My Money Sorted is our series exploring people’s experiences and views about money on their journey to living sorted. We spoke with Ravi, 30, of Samoan and Fijian Indian descent, born and raised in Manurewa, South Auckland. He is married to his high school sweetheart, and they have two beautiful children aged 6 and 3, and a fluffy little dog named Hercules! Their financial aspiration is to create a lasting legacy for their children, live out their dreams and reach their goals.

What is the best money advice you’ve been given?

Avoid the temptation of unnecessary spending, set up automatic payments for bills, emergency funds and savings on the same day as your payday. This will ensure everything you need to pay for is covered and you know where your money is going. Don’t forget to be realistic, and allow yourself some play money for moments when you want to treat yourself.

Are you a spender or a saver?

I am definitely a spender, but that’s not always a bad thing! Spending should be the reward off the back of some disciplined and hard-earned savings. Renaming savings accounts with a particular goal and date (eg, ‘Hawaii 2023’) gives you a timeframe and target to work towards, knowing there is a spending milestone to be achieved on the other side.

What’s a memorable money moment?

In our younger days, we were quick to say yes to any overdraft and credit card facilities offered as part of our uni packages, without truly understanding how they worked or the financial situation we were creating for ourselves. In hindsight it was one of our best learnings, as we had to deal with the consequence of working to pay off unnecessary debt! Fast forward to 2022, we now know and understand how facilities such as cards can give us the advantage with rewards – but only if we’re paying it off immediately and keeping within our means.

What makes you feel Sorted when it comes to your money?

Sitting down monthly with no distractions, fully focussed on looking at all the income coming into our accounts and calculating all the funds that go out. It’s in these moments of truth that you see your spending habits and gives you the opportunity to redirect. This also opens up the possibility of creating savings goals for your aiga or whānau.

What money beliefs have you inherited from your whānau?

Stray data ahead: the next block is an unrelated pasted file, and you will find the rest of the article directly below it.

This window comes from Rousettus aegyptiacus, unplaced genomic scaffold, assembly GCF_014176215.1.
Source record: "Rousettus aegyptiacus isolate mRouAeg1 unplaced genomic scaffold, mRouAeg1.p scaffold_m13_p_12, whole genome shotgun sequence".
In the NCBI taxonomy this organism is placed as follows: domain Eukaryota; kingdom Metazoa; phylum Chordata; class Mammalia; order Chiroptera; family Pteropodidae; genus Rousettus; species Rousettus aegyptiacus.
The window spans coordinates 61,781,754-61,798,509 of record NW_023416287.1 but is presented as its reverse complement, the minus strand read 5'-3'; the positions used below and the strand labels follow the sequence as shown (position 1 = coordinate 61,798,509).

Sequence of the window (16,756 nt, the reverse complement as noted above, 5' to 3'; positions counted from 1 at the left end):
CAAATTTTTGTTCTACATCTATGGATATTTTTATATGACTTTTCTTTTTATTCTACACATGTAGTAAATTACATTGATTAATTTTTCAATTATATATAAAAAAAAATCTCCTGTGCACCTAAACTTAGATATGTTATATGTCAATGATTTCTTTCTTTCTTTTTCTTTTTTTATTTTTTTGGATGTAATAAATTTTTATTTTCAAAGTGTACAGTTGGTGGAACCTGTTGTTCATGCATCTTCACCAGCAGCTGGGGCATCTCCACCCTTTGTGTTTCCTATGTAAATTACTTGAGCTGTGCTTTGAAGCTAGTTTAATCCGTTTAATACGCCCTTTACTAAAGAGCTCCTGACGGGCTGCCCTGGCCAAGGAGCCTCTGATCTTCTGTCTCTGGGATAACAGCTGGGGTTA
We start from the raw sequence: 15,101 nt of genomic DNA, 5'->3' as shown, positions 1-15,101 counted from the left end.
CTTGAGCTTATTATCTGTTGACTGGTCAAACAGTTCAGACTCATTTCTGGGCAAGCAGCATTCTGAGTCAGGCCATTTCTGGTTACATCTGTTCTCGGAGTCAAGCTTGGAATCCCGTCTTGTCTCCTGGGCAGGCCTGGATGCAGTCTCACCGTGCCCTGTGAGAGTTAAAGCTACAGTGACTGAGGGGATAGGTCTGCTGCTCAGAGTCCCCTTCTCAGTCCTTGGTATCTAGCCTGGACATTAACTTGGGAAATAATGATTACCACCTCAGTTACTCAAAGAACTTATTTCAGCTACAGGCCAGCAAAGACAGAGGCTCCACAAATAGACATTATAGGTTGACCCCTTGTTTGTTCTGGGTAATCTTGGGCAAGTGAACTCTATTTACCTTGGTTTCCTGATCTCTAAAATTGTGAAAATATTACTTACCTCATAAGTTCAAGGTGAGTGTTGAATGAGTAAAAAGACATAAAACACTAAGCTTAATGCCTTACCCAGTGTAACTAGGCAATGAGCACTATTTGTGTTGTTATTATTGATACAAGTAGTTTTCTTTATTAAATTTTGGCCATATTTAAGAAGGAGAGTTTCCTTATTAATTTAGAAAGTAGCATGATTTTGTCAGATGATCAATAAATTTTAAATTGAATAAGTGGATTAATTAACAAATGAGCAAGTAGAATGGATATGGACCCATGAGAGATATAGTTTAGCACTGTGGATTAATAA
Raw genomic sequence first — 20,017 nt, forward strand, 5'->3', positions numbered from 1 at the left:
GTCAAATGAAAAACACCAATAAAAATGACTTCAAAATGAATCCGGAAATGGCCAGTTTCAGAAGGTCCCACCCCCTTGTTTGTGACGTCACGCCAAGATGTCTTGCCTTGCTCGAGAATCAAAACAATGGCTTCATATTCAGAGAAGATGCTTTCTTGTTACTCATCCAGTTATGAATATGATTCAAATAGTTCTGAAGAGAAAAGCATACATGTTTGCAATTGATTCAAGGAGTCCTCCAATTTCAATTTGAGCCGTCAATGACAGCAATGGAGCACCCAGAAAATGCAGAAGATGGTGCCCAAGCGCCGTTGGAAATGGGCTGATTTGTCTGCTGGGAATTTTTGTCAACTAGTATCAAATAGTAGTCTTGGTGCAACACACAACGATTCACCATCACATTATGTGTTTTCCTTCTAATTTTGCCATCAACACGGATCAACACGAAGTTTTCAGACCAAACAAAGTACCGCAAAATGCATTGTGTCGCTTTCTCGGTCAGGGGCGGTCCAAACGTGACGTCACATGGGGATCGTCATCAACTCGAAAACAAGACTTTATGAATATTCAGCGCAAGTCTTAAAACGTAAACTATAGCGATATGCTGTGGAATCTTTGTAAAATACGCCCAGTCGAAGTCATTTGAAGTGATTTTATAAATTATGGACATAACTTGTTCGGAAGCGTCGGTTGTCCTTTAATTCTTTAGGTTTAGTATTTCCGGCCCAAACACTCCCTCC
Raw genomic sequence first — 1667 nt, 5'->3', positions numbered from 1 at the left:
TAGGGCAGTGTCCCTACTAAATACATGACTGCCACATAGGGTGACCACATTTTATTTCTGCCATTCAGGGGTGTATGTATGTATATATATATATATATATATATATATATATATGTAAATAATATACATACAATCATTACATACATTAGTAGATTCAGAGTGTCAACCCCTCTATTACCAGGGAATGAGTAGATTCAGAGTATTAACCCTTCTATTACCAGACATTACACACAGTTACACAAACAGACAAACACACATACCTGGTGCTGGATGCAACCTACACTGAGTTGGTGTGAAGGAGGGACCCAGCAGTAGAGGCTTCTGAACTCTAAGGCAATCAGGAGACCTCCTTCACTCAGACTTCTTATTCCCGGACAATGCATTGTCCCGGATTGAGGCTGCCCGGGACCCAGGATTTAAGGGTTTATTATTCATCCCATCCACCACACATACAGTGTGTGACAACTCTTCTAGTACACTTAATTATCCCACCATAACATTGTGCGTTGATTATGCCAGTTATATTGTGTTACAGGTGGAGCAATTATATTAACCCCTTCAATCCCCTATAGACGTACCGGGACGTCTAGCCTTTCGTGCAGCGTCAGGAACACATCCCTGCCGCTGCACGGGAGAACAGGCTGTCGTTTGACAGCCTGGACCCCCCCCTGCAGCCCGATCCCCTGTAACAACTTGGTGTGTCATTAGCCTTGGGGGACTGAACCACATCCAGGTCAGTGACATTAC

Don’t spend what you don’t have! Instead of using credit cards, high-interest personal loans or overdrafts to purchase something, learn the discipline of putting money aside each week to achieve purchasing it without any fees or interest! The feeling of accomplishment is also a direct result of this.

What would your bank account say to you right now?

Keep going, but always be prepared for the unexpected expenses or fa’alavelave (financial responsibilities or giving for crises) of life’s different seasons. You may not need it now, but a buffer or emergency account will have your future self thanking you for thinking ahead. Don’t forget to save for the everyday, unforeseen emergencies, and long-term goals and milestones.

What’s your proudest money moment?

Being in a position, after achieving our first-home goal five years ago, to purchase our second family home in a crazy Auckland market! Having a mortgage can be a daunting and confronting experience, but understanding how a home loan is ‘good’ debt should motivate you to make the necessary sacrifices of things such as travelling or spending now by thinking of the bigger picture to achieve your long-term goals.

When you think about your retirement, what do you see?

A retirement of choices! A lot of travelling, being mortgage-free and heaps of time with our kids and grandkids. By then, hopefully we would have helped others to achieve their financial goals for themselves and their families.

One thing I’ve found is it’s important to make sure your KiwiSaver is in the right fund for your goal, especially after we achieved our first-home goal and are now saving for retirement.

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